The rollout of an election year budget may appear to be a particularly predictable Kabuki dance, with actors just going through the motions of an uninspired choreography. "Here's my vision for our future," says the president. "Dead on arrival," says the opposition party in Congress. "We'll wait for the next administration, thank you very much."
This year, the Republican heads of the budget committees have broken with even this banal tradition, and have instead decided not to invite the president's budget director to testify on the administration's proposals. That's hardly a harbinger for productive legislating. Yet it is still early in the political cycle to see how the presidential campaign will influence congressional action. At present, yes, the ritual election year dance has stalled, but the looming prospect of voters weighing in may eventually increase the tempo. Sometimes both sides realize they have an incentive to take an issue "off the table" to protect their nominee and party from attacks that their team has nothing to offer.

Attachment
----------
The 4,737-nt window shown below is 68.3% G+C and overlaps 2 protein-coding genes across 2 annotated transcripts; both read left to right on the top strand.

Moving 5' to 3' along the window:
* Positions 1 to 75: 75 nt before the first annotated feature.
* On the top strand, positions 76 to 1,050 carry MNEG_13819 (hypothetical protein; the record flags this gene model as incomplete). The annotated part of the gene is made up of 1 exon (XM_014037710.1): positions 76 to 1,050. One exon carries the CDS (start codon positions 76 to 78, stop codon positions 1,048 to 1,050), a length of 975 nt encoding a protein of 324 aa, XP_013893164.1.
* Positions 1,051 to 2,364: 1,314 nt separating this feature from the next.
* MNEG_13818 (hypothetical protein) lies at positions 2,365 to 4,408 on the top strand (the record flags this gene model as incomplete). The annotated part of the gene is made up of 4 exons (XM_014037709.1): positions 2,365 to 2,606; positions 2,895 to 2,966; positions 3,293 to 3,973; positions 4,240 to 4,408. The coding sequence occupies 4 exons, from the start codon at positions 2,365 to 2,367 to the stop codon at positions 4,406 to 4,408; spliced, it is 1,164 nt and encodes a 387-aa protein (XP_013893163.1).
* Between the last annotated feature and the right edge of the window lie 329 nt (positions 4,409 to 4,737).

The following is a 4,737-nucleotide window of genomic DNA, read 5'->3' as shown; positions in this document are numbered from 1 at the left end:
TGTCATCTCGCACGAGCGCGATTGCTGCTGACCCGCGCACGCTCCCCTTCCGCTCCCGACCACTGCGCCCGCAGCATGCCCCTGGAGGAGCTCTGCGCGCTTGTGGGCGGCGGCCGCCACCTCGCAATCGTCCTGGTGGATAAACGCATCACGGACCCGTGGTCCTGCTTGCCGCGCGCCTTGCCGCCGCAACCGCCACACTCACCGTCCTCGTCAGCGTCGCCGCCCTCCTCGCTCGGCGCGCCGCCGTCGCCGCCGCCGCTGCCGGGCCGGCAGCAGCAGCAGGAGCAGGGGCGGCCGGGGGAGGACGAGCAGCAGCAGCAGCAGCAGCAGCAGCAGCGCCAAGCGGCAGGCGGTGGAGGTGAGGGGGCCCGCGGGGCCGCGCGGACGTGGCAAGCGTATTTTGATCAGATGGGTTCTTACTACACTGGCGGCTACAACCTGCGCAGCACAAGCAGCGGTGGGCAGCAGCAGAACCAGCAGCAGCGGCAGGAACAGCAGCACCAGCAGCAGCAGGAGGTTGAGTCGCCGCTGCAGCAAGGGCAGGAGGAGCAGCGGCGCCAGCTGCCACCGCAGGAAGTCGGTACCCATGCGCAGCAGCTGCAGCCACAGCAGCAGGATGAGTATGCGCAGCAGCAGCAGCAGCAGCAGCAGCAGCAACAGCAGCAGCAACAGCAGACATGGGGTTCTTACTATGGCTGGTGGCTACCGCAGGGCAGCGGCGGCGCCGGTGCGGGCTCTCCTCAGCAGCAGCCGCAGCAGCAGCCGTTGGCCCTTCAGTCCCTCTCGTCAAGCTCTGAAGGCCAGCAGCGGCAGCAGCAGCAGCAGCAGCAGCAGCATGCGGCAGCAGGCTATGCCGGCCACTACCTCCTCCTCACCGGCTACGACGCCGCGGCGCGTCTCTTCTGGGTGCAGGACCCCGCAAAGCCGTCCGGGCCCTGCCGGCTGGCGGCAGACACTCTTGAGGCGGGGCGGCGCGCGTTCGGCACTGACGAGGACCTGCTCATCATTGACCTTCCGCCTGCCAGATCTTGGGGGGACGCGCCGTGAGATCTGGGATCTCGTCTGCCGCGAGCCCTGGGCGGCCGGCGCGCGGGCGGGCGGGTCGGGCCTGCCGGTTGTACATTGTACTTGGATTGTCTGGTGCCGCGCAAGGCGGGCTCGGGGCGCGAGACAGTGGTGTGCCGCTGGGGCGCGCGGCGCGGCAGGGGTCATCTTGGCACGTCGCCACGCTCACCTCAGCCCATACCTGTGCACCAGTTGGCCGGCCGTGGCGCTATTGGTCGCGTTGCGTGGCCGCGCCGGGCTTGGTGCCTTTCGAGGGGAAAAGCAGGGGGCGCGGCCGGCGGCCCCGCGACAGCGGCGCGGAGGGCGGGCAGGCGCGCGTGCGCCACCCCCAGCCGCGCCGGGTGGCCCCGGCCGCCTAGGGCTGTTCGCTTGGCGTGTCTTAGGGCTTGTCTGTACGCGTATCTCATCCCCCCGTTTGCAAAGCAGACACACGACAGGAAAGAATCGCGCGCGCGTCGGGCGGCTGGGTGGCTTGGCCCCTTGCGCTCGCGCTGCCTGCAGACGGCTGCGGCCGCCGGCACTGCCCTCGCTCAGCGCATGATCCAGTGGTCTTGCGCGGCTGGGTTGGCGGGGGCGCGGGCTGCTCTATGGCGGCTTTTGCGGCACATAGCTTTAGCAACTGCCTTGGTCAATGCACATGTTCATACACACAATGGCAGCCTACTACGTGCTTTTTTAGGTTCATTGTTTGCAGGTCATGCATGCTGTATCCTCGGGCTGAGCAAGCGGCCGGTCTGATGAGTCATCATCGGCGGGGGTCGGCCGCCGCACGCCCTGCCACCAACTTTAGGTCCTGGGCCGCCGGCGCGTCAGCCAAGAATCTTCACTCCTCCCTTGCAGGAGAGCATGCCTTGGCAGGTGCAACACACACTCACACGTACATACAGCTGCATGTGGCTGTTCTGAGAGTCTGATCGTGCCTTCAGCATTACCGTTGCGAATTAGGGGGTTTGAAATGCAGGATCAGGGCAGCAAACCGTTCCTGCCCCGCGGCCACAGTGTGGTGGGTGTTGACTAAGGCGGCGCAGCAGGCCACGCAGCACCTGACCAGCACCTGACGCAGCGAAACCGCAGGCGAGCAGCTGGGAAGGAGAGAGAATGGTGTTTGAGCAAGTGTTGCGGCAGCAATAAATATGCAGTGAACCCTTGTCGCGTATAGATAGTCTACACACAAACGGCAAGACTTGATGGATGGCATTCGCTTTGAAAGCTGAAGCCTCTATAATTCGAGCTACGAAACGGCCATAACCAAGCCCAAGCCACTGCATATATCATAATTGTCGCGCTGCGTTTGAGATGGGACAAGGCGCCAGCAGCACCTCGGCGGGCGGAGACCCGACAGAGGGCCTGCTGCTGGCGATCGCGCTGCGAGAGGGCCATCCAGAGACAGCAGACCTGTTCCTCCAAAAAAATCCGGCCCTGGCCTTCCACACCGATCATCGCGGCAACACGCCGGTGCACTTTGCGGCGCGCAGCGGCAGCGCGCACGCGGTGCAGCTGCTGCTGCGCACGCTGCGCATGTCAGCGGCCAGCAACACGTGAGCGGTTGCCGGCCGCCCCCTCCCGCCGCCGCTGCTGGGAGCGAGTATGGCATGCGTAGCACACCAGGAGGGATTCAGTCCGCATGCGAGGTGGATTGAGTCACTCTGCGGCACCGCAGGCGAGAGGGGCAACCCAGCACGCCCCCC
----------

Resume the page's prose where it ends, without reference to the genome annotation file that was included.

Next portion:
The odds of action can go up when the policy response in question not only offers up a solution to real world problems but also has results from testing in the field, a bipartisan pedigree, and little impact on the federal purse. Anyone focused on topic of family finances for the last seven years will recognize that these features are largely present in the administration's AutoIRA proposal. If passed by Congress, this policy would facilitate enrolling workers in retirement-focused accounts even if their employers don’t offer such plans. The proposal would make enrollment and contributions automatic, reducing a significant obstacle to long-term asset building, and enable workers to take their savings with them as they move between jobs.